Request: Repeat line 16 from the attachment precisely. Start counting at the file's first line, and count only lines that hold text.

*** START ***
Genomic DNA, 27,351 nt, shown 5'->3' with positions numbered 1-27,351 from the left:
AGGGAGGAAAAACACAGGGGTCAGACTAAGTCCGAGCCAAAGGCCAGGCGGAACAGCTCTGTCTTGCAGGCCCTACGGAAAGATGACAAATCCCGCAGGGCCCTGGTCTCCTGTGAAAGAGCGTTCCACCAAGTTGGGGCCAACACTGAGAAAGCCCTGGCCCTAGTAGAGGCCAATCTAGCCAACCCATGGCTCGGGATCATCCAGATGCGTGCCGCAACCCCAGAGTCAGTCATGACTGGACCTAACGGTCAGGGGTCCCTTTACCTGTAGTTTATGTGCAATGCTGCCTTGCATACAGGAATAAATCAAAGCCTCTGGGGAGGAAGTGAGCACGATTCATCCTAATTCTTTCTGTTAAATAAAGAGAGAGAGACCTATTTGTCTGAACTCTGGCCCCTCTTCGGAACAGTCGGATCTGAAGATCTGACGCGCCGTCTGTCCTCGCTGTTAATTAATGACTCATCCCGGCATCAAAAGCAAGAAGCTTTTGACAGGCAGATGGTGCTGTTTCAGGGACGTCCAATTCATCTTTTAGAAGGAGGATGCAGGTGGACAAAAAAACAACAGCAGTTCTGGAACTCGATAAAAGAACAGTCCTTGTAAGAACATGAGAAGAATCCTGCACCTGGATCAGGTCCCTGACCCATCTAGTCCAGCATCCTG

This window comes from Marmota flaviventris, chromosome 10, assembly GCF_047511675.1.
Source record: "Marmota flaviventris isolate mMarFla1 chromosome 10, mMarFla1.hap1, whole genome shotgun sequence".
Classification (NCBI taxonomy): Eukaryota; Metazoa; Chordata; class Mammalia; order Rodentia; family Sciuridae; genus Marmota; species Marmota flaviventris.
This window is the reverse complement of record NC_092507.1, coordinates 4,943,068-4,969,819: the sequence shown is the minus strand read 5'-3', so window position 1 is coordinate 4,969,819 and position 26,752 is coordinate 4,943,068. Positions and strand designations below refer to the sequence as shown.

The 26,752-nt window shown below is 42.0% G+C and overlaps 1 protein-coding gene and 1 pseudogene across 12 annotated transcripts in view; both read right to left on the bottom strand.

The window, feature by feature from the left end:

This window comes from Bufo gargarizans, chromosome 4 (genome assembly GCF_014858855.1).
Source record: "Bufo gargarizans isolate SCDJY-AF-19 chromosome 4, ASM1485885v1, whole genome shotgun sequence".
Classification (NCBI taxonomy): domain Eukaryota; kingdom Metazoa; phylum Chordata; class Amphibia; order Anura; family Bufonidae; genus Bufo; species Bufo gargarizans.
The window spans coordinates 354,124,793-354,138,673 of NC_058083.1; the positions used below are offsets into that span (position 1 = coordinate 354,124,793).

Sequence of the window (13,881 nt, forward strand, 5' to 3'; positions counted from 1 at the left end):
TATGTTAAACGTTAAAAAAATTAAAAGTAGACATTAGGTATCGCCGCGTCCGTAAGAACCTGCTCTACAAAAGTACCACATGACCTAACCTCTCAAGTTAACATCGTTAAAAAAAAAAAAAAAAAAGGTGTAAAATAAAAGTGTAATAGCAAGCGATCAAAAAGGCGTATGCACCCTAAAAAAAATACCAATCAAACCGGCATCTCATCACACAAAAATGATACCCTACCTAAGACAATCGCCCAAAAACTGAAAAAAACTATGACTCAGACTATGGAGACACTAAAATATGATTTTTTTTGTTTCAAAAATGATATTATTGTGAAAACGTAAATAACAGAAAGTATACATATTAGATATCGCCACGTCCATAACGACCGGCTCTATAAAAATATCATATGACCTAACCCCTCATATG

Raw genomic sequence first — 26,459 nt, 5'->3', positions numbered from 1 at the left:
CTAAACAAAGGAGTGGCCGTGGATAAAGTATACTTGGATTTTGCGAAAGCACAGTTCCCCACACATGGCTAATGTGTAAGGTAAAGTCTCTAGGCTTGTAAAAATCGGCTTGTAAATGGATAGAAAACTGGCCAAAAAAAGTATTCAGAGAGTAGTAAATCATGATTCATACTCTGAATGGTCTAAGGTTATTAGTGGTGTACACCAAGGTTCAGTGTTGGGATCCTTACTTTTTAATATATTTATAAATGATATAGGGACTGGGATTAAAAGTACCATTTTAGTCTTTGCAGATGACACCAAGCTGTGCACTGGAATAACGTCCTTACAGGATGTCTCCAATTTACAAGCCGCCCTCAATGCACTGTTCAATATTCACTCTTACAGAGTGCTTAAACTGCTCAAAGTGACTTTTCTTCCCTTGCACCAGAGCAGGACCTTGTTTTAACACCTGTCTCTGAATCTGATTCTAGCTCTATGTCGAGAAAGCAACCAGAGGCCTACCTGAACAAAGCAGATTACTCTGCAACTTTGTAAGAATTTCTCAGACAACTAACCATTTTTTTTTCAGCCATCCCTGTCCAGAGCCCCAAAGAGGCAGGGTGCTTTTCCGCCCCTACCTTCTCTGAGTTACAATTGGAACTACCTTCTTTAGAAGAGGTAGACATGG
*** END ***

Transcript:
CTAAACAAAGGAGTGGCCGTGGATAAAGTATACTTGGATTTTGCGAAAGCACAGTTCCCCACACATGGCTAATGTGTAAGGTAAAGTCTCTAGGCTTGTAAAAATCGGCTTGTAAATGGATAGAAAACTGGCCAAAAAAAGTATTCAGAGAGTAGTAAATCATGATTCATACTCTGAATGGTCTAAGGTTATTAGTGGTGTACACCAAGGTTCAGTGTTGGGATCCTTACTTTTTAATATATTTATAAATGATATAGGGACTGGGATTAAAAGTACCATTTTAGTCTTTGCAGATGACACCAAGCTGTGCACTGGAATAACGTCCTTACAGGATGTCTCCAATTTACAAGCCGCCCTCAATGCACTGTTCAATATTCACTCTTACAGAGTGCTTAAACTGCTCAAAGTGACTTTTCTTCCCTTGCACCAGAGCAGGACCTTGTTTTAACACCTGTCTCTGAATCTGATTCTAGCTCTATGTCGAGAAAGCAACCAGAGGCCTACCTGAACAAAGCAGATTACTCTGCAACTTTGTAAGAATTTCTCAGACAACTAACCATTTTTTTTTCAGCCATCCCTGTCCAGAGCCCCAAAGAGGCAGGGTGCTTTTCCGCCCCTACCTTCTCTGAGTTACAATTGGAACTACCTTCTTTAGAAGAGGTAGACATGG